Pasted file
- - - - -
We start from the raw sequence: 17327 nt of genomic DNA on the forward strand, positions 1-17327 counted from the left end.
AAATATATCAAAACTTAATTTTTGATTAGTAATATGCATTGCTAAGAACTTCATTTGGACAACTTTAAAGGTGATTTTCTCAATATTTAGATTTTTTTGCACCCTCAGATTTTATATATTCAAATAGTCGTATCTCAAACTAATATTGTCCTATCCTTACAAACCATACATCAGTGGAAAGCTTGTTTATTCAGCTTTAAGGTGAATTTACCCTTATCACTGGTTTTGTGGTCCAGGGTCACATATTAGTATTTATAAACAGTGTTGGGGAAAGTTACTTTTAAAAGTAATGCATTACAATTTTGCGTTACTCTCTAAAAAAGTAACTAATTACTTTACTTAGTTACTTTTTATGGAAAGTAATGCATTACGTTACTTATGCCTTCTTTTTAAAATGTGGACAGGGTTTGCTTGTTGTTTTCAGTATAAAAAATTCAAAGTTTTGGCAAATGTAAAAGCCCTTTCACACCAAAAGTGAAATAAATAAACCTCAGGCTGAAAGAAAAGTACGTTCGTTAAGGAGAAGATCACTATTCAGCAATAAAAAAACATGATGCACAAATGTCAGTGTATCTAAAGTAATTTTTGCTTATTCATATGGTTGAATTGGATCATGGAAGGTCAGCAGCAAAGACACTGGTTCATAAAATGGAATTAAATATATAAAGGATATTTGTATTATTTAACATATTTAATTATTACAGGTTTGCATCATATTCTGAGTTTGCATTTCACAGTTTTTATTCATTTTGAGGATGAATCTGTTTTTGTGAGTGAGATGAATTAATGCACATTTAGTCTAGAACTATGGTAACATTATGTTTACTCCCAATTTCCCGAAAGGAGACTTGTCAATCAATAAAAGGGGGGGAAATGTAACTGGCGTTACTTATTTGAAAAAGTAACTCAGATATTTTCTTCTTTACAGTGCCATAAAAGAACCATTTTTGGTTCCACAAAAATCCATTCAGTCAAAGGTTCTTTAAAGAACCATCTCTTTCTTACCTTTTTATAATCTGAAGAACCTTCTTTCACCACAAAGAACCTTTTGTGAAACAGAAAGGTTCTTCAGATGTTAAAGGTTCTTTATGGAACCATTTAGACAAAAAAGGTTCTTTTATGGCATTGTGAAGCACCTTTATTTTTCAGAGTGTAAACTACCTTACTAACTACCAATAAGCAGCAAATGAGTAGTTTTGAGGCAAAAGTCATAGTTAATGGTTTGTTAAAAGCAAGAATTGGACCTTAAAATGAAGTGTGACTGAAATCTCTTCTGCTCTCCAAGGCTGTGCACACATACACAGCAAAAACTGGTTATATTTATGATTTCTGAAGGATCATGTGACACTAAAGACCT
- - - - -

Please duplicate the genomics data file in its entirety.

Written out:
We start from the raw sequence: 17327 nt of genomic DNA on the forward strand, positions 1-17327 counted from the left end.
AAATATATCAAAACTTAATTTTTGATTAGTAATATGCATTGCTAAGAACTTCATTTGGACAACTTTAAAGGTGATTTTCTCAATATTTAGATTTTTTTGCACCCTCAGATTTTATATATTCAAATAGTCGTATCTCAAACTAATATTGTCCTATCCTTACAAACCATACATCAGTGGAAAGCTTGTTTATTCAGCTTTAAGGTGAATTTACCCTTATCACTGGTTTTGTGGTCCAGGGTCACATATTAGTATTTATAAACAGTGTTGGGGAAAGTTACTTTTAAAAGTAATGCATTACAATTTTGCGTTACTCTCTAAAAAAGTAACTAATTACTTTACTTAGTTACTTTTTATGGAAAGTAATGCATTACGTTACTTATGCCTTCTTTTTAAAATGTGGACAGGGTTTGCTTGTTGTTTTCAGTATAAAAAATTCAAAGTTTTGGCAAATGTAAAAGCCCTTTCACACCAAAAGTGAAATAAATAAACCTCAGGCTGAAAGAAAAGTACGTTCGTTAAGGAGAAGATCACTATTCAGCAATAAAAAAACATGATGCACAAATGTCAGTGTATCTAAAGTAATTTTTGCTTATTCATATGGTTGAATTGGATCATGGAAGGTCAGCAGCAAAGACACTGGTTCATAAAATGGAATTAAATATATAAAGGATATTTGTATTATTTAACATATTTAATTATTACAGGTTTGCATCATATTCTGAGTTTGCATTTCACAGTTTTTATTCATTTTGAGGATGAATCTGTTTTTGTGAGTGAGATGAATTAATGCACATTTAGTCTAGAACTATGGTAACATTATGTTTACTCCCAATTTCCCGAAAGGAGACTTGTCAATCAATAAAAGGGGGGGAAATGTAACTGGCGTTACTTATTTGAAAAAGTAACTCAGATATTTTCTTCTTTACAGTGCCATAAAAGAACCATTTTTGGTTCCACAAAAATCCATTCAGTCAAAGGTTCTTTAAAGAACCATCTCTTTCTTACCTTTTTATAATCTGAAGAACCTTCTTTCACCACAAAGAACCTTTTGTGAAACAGAAAGGTTCTTCAGATGTTAAAGGTTCTTTATGGAACCATTTAGACAAAAAAGGTTCTTTTATGGCATTGTGAAGCACCTTTATTTTTCAGAGTGTAAACTACCTTACTAACTACCAATAAGCAGCAAATGAGTAGTTTTGAGGCAAAAGTCATAGTTAATGGTTTGTTAAAAGCAAGAATTGGACCTTAAAATGAAGTGTGACTGAAATCTCTTCTGCTCTCCAAGGCTGTGCACACATACACAGCAAAAACTGGTTATATTTATGATTTCTGAAGGATCATGTGACACTAAAGACCT